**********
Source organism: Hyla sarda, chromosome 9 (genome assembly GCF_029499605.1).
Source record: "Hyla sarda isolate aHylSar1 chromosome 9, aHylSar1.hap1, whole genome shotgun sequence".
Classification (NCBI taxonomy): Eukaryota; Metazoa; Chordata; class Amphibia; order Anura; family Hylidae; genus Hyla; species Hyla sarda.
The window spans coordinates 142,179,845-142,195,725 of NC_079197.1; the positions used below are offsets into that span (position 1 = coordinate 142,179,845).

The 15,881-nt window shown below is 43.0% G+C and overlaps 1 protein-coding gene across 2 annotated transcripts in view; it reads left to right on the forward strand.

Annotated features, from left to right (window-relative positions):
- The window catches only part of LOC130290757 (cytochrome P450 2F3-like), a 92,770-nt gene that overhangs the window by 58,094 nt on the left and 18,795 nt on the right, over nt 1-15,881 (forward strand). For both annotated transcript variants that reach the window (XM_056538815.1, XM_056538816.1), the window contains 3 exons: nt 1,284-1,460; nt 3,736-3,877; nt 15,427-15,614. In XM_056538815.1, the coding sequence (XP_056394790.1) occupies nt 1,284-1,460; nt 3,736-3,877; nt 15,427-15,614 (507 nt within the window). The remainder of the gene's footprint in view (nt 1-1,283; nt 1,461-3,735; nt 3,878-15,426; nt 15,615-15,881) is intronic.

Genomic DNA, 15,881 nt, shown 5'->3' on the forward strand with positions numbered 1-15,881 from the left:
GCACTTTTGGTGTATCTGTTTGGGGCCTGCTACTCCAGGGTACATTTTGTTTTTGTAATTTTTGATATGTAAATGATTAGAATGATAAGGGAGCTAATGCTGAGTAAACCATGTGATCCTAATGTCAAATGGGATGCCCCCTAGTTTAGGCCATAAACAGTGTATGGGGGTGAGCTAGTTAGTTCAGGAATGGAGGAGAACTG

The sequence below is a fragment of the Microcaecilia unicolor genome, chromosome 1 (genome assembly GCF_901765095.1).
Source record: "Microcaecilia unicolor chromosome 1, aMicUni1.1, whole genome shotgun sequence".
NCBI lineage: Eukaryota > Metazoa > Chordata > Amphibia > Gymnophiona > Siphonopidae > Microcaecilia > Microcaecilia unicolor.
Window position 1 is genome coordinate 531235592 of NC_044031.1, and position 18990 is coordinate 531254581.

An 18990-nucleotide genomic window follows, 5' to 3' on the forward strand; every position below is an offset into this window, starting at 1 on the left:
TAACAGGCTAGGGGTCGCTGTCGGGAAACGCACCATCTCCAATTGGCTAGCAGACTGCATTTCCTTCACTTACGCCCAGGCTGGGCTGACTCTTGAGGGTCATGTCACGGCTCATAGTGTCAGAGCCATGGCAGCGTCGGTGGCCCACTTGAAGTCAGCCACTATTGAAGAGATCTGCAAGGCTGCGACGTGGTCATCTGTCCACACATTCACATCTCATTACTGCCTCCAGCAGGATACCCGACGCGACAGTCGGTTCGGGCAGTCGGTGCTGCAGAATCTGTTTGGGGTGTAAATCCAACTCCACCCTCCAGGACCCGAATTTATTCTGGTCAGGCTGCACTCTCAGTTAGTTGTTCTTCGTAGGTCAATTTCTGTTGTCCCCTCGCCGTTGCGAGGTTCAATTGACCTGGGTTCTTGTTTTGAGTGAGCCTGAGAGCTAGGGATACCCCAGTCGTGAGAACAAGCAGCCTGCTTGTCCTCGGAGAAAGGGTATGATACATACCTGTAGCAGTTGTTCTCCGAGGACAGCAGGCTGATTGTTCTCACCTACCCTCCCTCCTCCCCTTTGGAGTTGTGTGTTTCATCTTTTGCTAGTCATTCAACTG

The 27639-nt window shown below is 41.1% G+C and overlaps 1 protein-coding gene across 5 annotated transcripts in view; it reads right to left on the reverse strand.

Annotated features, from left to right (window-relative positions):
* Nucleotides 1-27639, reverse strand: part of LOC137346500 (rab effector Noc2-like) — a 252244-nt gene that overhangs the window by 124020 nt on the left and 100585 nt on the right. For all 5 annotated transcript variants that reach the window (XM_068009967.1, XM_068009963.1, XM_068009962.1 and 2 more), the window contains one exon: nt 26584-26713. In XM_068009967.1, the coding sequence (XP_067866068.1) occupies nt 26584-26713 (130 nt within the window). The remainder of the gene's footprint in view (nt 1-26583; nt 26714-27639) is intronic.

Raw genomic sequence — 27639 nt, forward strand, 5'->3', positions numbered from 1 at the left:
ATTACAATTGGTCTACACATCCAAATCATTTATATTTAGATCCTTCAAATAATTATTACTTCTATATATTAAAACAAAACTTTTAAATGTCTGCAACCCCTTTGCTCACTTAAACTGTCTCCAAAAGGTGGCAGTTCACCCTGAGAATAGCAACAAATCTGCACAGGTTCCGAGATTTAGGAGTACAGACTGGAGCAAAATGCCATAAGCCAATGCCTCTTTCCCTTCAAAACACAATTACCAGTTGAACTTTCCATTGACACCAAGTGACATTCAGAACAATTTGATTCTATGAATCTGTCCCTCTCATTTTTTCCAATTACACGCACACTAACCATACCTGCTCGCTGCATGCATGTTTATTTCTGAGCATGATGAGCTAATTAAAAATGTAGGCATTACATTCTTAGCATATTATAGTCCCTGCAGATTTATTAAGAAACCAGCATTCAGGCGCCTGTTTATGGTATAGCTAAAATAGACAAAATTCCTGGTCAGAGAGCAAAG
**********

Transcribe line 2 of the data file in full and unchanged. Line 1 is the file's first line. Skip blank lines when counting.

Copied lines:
Source record: "Hyla sarda isolate aHylSar1 chromosome 9, aHylSar1.hap1, whole genome shotgun sequence".